2. Some children will do anything to conquer all obstacles

3. Some children are dreamers

4. Some children ask questions about everything

5. Some children are born comedians.

6. Some children are born with heartache.

7. All children are gifted.

image (16)My oldest is 36, my youngest just turned 20. And there are really 5 in between. While they were small, and my life was busy with their needs, I was often overwhelmed. Now that they are all grown, I look back on the years and they flew by. I am very grateful for each one, and for what I learned from having them in my life.

What have you learned from your children?


Time Marches on

March is upon us, February now another memory.

Winter is my least favorite month. Having been raised in the south, where snow is a rarity and cold weather a bother, I don’t own very many winter clothes. I think I have 5 sweaters and I only have one coat that I use on a regular basis. Two weeks ago it was up in the 70’s, then the storm that dumped snow on the north brought temps here to the 30’s again. I look forward to seeing the flowers blooming again, very soon.

My baby girl, my youngest, turned 19 in February. Young mothers, take note. Enjoy your babies and your young children, for they grow up very very fast.

“Cleaning and scrubbing can wait til tomorrow, for babies grow up, we’ve learned to our sorrow. So quiet down cobwebs, dust go to sleep, I’m rocking my baby, and babies don’t keep.”               -author unknown

I wrote 4 blog posts in February, and posted 2 pictures.  Not as much as I had been doing, but I feel like I had a turning point in that I quit focusing on stats and writing just for the sake of writing. I journal a lot and decided to return to writing longhand for awhile, to see if it changes the flow. I read some of my journal from the past year, and what kept coming up was – “I want to” – write, paint, study, exercise, eat healthier, travel.  I’m determined to get rid of the I want to attitude, and just do it instead of putting it off.

Remembering that you are going to die is the best way I know to avoid the trap of thinking you have something to lose. You are already naked. There is no reason not to follow your heart.              – Steve Jobs

I added 3 pages to my blog – paintings, fav fotos, and my reading list. I read  A Spool of Blue Thread by Ann Tyler, the first fiction book I’ve enjoyed in a long time. I started the year with 5 titles, and now have 10 on the list. I’ve cut back on Netflix to make time for reading!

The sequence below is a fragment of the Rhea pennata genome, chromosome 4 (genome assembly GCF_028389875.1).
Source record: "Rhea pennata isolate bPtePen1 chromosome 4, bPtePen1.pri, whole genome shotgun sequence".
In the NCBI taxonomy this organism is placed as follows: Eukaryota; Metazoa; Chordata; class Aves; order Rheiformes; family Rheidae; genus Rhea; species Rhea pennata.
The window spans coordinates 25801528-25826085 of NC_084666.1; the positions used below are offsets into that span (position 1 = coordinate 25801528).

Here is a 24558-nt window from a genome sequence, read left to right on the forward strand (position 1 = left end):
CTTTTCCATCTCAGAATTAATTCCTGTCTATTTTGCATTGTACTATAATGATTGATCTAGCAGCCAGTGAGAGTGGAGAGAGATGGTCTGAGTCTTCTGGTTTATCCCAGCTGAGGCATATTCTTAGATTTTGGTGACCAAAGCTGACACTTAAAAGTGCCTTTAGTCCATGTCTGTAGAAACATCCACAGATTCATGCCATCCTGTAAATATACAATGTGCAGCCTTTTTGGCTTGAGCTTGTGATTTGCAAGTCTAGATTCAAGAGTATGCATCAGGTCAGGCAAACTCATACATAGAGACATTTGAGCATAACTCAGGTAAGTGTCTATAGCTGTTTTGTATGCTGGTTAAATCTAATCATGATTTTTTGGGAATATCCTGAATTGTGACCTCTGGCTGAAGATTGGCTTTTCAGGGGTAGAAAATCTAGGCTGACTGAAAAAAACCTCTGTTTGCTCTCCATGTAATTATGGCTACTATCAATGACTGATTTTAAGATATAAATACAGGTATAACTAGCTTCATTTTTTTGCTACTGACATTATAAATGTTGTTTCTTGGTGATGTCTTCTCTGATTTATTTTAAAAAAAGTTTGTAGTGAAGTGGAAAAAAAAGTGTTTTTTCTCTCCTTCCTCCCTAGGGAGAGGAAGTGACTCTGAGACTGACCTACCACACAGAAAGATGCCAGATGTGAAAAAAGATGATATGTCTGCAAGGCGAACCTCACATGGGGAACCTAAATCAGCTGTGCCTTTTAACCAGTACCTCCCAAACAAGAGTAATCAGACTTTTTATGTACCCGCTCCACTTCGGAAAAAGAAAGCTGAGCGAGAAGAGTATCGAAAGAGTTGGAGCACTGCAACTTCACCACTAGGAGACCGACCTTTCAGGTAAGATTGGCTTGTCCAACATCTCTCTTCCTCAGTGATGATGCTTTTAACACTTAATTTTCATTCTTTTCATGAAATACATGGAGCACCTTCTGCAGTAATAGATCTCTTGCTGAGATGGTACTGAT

I’m on the verge of enrolling in a course of study to be an Ayurvedic practiioner. I’m 99% sure I’m going to do it. The only drawback is that I might not get to read as many books as I’ve been planning.

I painted this picture, my favorite so far.

between worlds

I have signed up for Photography 101 in March, so you will see photos here, primarily. I have ideas for blog topics, but they have been getting lost between my brain and my pen!

And I started a facebook fan page. 🙂

Goals for March:    Keep showing up!  Take pictures, read, write, paint.   Practice being nonjudgmental. Follow my heart.


For the last several years, the gathering with my  seven children during the holiday season has been between Thanksgiving and Christmas, due to the complications that come with adulthood, like work, and relationships. We’ve gotten away from gifts, for the most part, and simply enjoy the presence of family we once shared daily life with.

My five offspring still in Texas, along with a few significant others and one grandbaby, got together for what used to be “Mom’s Black Bean Enchilada Dinner.” That was always a favorite, and favored this time of year because turkey is plentiful at other tables.

This year my daughter, the one with the baby, took over the cooking duties and hosted the gathering. I live in a small apartment, and really didn’t want to do the work of cooking. And Hannah wanted to use organic, non GMO ingredients, as has been her philosophy for at least 2 years. She is a really good cook, and I was happy to turn it over to her and have it at her house.